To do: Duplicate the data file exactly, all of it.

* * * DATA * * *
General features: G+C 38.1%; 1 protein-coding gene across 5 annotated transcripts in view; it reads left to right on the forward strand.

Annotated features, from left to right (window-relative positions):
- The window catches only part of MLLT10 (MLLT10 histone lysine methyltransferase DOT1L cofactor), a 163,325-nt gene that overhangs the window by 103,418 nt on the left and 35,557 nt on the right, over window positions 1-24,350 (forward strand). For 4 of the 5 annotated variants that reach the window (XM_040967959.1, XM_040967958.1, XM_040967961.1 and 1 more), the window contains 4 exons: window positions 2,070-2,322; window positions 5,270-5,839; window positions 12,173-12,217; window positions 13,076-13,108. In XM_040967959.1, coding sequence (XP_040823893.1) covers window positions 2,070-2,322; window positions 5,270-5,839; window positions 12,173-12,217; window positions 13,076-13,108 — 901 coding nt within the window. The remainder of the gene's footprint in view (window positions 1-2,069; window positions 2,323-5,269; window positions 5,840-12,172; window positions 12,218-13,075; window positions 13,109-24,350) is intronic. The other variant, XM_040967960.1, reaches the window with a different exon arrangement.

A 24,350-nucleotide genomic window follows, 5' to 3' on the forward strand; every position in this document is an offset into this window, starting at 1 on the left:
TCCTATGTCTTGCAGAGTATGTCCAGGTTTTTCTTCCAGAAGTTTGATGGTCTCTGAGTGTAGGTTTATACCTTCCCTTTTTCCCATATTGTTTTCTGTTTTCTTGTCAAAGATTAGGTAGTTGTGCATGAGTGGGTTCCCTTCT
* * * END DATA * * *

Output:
General features: G+C 38.1%; 1 protein-coding gene across 5 annotated transcripts in view; it reads left to right on the forward strand.

Annotated features, from left to right (window-relative positions):
- The window catches only part of MLLT10 (MLLT10 histone lysine methyltransferase DOT1L cofactor), a 163,325-nt gene that overhangs the window by 103,418 nt on the left and 35,557 nt on the right, over window positions 1-24,350 (forward strand). For 4 of the 5 annotated variants that reach the window (XM_040967959.1, XM_040967958.1, XM_040967961.1 and 1 more), the window contains 4 exons: window positions 2,070-2,322; window positions 5,270-5,839; window positions 12,173-12,217; window positions 13,076-13,108. In XM_040967959.1, coding sequence (XP_040823893.1) covers window positions 2,070-2,322; window positions 5,270-5,839; window positions 12,173-12,217; window positions 13,076-13,108 — 901 coding nt within the window. The remainder of the gene's footprint in view (window positions 1-2,069; window positions 2,323-5,269; window positions 5,840-12,172; window positions 12,218-13,075; window positions 13,109-24,350) is intronic. The other variant, XM_040967960.1, reaches the window with a different exon arrangement.

A 24,350-nucleotide genomic window follows, 5' to 3' on the forward strand; every position in this document is an offset into this window, starting at 1 on the left:
TCCTATGTCTTGCAGAGTATGTCCAGGTTTTTCTTCCAGAAGTTTGATGGTCTCTGAGTGTAGGTTTATACCTTCCCTTTTTCCCATATTGTTTTCTGTTTTCTTGTCAAAGATTAGGTAGTTGTGCATGAGTGGGTTCCCTTCT